If the Republicans play their cards right and piss him off, that side of Obama is going to come out, and it's going to conflict significantly with his "new spirit of change" approach and his charisma advantage.
To make matters worse, it seems to me that Americans voters who are prone to racism could get anxious about the "angry black men" especially if images of Rev. Wright are played.
Once HRC is out of the picture, Obama has five months to hold his temper in the face of a nasty Republican onslaught and a possible underdog position in the polls once he's already "a well known candidate". I am not sure he can pull it off.
Posted on May 28, 2008 9:09 PM
About a week or so ago Obama was up on Hilary double digits. Of course because of her blow outs in WV and kentucky she got a bounce back into the fold but shes been trailing by a signifcant margin ever since. I actually wouldnt be surprised if she over took him in the polls. There is a sort of sympathy vote out there.
Your right! The public is buying into this popular vote stuff. Thats why im startled when people say Hilary is getting a bad rap. If Obama was throwing out the populate vote argument he would be laughed at and people would say, oh well most of that is because of AA turnout and etc.
The primary process is decided on delegates. If it was popular vote there would be no need for delegates. To start complaining about caucases and Obama not winning big states is kind of futile. The rules are the rules and she knew them going into the process.
The main reason why Clinton lost is because Obama's feburary wins were on average of about 20-25% of the 12 straight states he won. Wisconsin being the most shocking of them all at 17%. If Clinton could have won Texas, Ohio, and Pennsylvania by 20-30 points, we would have a completely different race.
The point about a one day national primary is interesting. I think Iowa and New Hampshire has waaaaaaaaaaay too much influence. I mean after Iowa everyone was saying its over! After just one state! Although I do think that having small states from different parts of the country hold early primaries isnt a bad thing but too much emphasis was put on them. McCain basically sewed up the nomination just by winning New Hampshire. With that said, Obama probably still would have won if they just had all the primaries and caucases on one day.
Posted on May 29, 2008 1:05 AM
Im not sure Obama supporters are undermining the importance of blue collar workings, women, or latinos. Obama always had a uphill climb on name recognition against two canidates that have been around forever. There is a generational divide among all those groups. With time and campaigning he can make inroads. Its hard to go up against the first family. There is a tremendous amount of affection out their for the Clintons. Those were votes Obama was never going to get. But you have to be amazed out how far he has gotten.
I agree I think McCain is more moderate than Obama by far. But there is no question he has become way less moderate than he was before. On the most pressing issues facing this country, McCain is right in line with George Bush. And McCain honestly has no clue where to go on the economy. I thought his economic speeches were embarrassing. Thats why 90% of his stump speeches is about war, war, war, Iraq, and national security.
Your right, of those issues, values and race, the greastest of them is race. It breaks my heart, but I know its out there. But I still think Obama needs to go out there and just present himself. Maybe he can change some minds.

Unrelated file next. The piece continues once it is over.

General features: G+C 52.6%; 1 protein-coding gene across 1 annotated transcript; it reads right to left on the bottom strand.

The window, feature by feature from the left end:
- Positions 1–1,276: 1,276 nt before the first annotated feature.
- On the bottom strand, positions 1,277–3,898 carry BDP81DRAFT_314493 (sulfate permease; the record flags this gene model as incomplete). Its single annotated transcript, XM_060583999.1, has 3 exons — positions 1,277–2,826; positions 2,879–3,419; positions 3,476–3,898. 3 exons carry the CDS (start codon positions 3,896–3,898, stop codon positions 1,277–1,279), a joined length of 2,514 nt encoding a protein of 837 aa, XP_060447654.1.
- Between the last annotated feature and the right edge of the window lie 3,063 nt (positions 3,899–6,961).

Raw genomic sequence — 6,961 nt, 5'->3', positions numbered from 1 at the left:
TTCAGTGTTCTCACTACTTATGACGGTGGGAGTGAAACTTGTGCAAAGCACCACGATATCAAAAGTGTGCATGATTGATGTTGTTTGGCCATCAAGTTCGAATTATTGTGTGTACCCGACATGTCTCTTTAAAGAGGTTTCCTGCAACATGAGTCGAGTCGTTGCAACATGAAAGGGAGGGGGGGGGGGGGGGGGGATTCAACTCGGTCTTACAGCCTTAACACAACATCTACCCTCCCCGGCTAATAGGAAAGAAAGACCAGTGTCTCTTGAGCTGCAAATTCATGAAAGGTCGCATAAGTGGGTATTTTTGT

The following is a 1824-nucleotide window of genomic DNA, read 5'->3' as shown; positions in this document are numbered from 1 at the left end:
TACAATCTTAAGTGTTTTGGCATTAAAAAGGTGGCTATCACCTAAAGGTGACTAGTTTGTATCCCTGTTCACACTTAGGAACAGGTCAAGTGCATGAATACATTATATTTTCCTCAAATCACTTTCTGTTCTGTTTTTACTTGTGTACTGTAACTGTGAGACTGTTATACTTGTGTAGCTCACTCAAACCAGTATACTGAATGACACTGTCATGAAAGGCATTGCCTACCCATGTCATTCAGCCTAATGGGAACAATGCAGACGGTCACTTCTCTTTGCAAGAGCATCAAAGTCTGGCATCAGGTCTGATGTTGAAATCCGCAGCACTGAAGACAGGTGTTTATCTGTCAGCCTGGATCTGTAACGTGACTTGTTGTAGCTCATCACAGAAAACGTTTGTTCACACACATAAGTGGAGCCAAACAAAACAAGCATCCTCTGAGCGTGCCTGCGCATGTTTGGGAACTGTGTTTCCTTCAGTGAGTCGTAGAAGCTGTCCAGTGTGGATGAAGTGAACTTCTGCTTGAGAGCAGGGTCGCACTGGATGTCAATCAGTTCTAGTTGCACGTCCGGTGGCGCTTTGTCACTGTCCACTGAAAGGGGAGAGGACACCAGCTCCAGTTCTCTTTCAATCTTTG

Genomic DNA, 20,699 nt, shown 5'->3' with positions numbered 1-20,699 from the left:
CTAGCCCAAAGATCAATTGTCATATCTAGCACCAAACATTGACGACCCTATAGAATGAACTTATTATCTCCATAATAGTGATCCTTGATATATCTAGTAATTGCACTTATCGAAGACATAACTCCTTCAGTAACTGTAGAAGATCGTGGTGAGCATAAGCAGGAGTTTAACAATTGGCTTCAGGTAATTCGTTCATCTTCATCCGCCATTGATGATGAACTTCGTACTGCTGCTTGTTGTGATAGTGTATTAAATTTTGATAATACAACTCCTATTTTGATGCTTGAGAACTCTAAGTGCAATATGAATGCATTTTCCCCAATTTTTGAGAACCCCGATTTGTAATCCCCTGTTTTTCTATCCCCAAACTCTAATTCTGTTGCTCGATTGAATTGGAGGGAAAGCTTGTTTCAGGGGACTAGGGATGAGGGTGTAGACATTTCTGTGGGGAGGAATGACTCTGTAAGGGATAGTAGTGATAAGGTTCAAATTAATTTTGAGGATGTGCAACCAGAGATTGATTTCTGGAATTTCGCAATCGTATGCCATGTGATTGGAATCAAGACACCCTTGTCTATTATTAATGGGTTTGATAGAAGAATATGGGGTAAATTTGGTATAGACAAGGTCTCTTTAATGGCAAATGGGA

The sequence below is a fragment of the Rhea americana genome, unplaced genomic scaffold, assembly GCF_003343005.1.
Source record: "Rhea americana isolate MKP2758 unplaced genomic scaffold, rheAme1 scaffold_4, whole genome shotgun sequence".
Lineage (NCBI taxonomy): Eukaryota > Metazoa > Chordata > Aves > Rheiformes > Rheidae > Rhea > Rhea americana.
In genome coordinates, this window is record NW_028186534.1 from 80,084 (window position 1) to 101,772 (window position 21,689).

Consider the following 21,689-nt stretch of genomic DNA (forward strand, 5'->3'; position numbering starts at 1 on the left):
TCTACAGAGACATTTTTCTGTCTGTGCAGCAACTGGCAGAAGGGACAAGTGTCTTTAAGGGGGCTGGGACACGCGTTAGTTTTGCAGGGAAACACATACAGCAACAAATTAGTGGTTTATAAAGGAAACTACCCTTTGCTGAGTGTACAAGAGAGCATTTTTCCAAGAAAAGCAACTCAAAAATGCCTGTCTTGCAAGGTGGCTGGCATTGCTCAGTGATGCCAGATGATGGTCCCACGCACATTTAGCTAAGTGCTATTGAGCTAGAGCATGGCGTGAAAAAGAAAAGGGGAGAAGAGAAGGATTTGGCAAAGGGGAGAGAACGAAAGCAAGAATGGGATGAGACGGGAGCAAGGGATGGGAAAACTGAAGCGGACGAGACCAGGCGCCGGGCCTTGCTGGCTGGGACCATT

Posted on May 29, 2008 1:20 AM
If McCain is getting 20% of democrats, 40% of independants, 80% of republicans and only running even and slightly ahead of Obama nationally right now, I dont think it would be something I would be content with. He has 80% or more of republicans but democratic turnout will be very high this year. If Obama can just get 75% or close to 80% of democrats to coalesce around him, its over. If not, McCain will win in a very close race.
My guess is that the economy is going to be the driving issue, especially in the summer. I think come the convention, that will be the moment of truth. Also his performance in the debates. Which I think McCain will probably outperform him in. Obama just s*ck at debates. But if democrats really loathe what they have been through the last 8 years it would be in their best interest to unite.
And also, Hillary Clinton acted like she sewn up the nomination all of 2007. She acted like she was the inevitable nominee and basically ignored the other canidates and with good reason, she was at times at 50% in the polls. 20 plus points better than anyone. Obama seems to cant win on this issues. McCain has gotten too much of a head start. Obama is trying to pivot towards the general and still appease Clinton. Obama is being blasted on a daily basis. Not Clinton. McCain hasnt said Clintons name is 2 months. If Obama made a RFK flap like she did, oh my goodness they would be like sharks after him.
I think the Clinton camp has taken way more shots. There isnt anything more damaging than to tout that your rival is unelectable.
Its more up to the voters than it is Obama. I think he has been the most inspiring canidate in a long time. If he can connect with voters like he did in Iowa and really stay above it, he will do fine. McCain is a formidable canidate. But hes flawed. He can win, but it wont be because of the issues. It will be because he was able to successfully define Obama and give the voters extensive reasonable doubt of his ability to govern.
Posted on May 29, 2008 1:44 AM
I'm an Independent, 56-year-old, white woman who is on the low end of the pay scale. I've been appalled at many of the Clinton gaffs and the thought that she's supposed to represent my type -- age group and such. Don't go counting chickens before you're sure she actually represents these groups. It seems she gets them in some states and not in others. There is no clear delineation as to just who she seems to represent. I, for one, feel far more represented by Obama. When there is a woman out there who I am proud to be represented by, I will be rushing to the polls to vote for her. I will not rush to the polls to vote for Clinton. I am embarrassed by the very thought of her, and that is my opinion -- no one else's.
Posted on May 31, 2008 11:17 PM